If you want your website to be just all pretty pictures with little substance, you can stop reading now. If you want your website to generate sales and have robust ROI to show for, then the next 5 minutes you spend on this article will be well worth your while.
Online marketing is a direct response marketer’s dream comes true. You can track every single action and measure every single tactic to determine what works, what doesn’t and how to improve.
The caveat is, you can’t accurately measure the effectiveness of a tactic if there’s no action to track. And if there’s no action for visitors to take, there’s no conversion.
A powerful call-to-action (CTA) is essential to almost any piece of online sales and marketing material. No matter how compelling your copy is or how enticing your offers are, if you don’t get your visitors to take action – whether it’s signing up to your list, getting in touch or making a purchase – you’re not creating RIO or generating revenue.
Unfortunately, Small Business Trends indicates that a large number of B2B websites lack a call-to-action. This mistake is costing them client relationships and ultimately, revenue.
Image source: smallbiztrends.
Many small businesses don’t have CTA on their websites.
Don’t make that mistake and leave money on the table.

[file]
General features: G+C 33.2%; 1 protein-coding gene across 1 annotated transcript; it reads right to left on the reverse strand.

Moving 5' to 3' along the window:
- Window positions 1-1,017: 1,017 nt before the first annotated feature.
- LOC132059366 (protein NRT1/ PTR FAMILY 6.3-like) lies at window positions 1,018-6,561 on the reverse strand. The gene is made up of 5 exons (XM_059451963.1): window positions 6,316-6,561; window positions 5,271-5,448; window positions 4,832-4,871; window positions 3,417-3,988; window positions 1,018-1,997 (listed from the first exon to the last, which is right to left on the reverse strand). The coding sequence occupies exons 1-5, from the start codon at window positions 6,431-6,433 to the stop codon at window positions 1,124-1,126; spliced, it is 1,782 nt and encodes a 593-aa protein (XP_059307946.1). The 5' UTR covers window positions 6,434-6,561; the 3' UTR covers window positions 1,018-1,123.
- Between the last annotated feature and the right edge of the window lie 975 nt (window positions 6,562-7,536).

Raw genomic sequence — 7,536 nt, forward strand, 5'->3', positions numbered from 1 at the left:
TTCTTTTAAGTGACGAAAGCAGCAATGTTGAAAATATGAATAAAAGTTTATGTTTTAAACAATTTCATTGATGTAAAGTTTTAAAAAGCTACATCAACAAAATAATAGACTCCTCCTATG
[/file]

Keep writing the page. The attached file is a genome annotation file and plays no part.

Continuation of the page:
A CTA doesn’t have to be a large obnoxious blinking “BUY NOW” button. There are many forms of CTAs that serve to elicit actions, build relationships and encourage engagements, such as:
· Download an ebook, video training or useful information
· Get on an interest list in anticipation of a product launch
· Request a quote
· Request a product demo
· Get in touch via phone or emails to have questions answered
· Connect on social media
To make your website visitors click on the CTA, you need to make it enticing. No matter how insignificant it seems, clicking on a button means doing work and making a commitment from your visitors’ perspective.
How can you write a call to action button so irresistible that your visitors can’t help but click on it?
In this article, we’ll look at 10 powerful proven tactics to create effective CTAs:
1. Use effective action wordsYour CTA’s goal is to get your visitors to take action. When you start the CTA copy with an action-inspiring verb, guess what… you inspire action in your visitors!
Here are a few examples:
· Start – it gives the impression that once the visitor clicks-through he’s ready to use the product or service. People like instant gratification, and the word “start” implies that the promised outcome is just on the other side of the click.
· Stop – as much as we’re attracted to positive results, our fear of negative outcomes is often even more powerful. Therefore, a CTA that promises to stop an undesirable outcome is attractive to many.
· Build/Grow – it implies that responding to the CTA will give visitors the tools to create a desirable outcome. E.g. “Grow a loyal email list now.”
· Join – humans are social animals and we want to belong. Even more so, we want to belong to a community that reflects an identity we’re aspired to. “E.g. Join our community of over 500,000 savvy content marketers.”
· Discover – it appeals to our curiosity and adventurous nature, and implies that visitors will find out something new when they click on the link.
Action words are essential ingredient in effective CTAs. Infographic source: techwyse.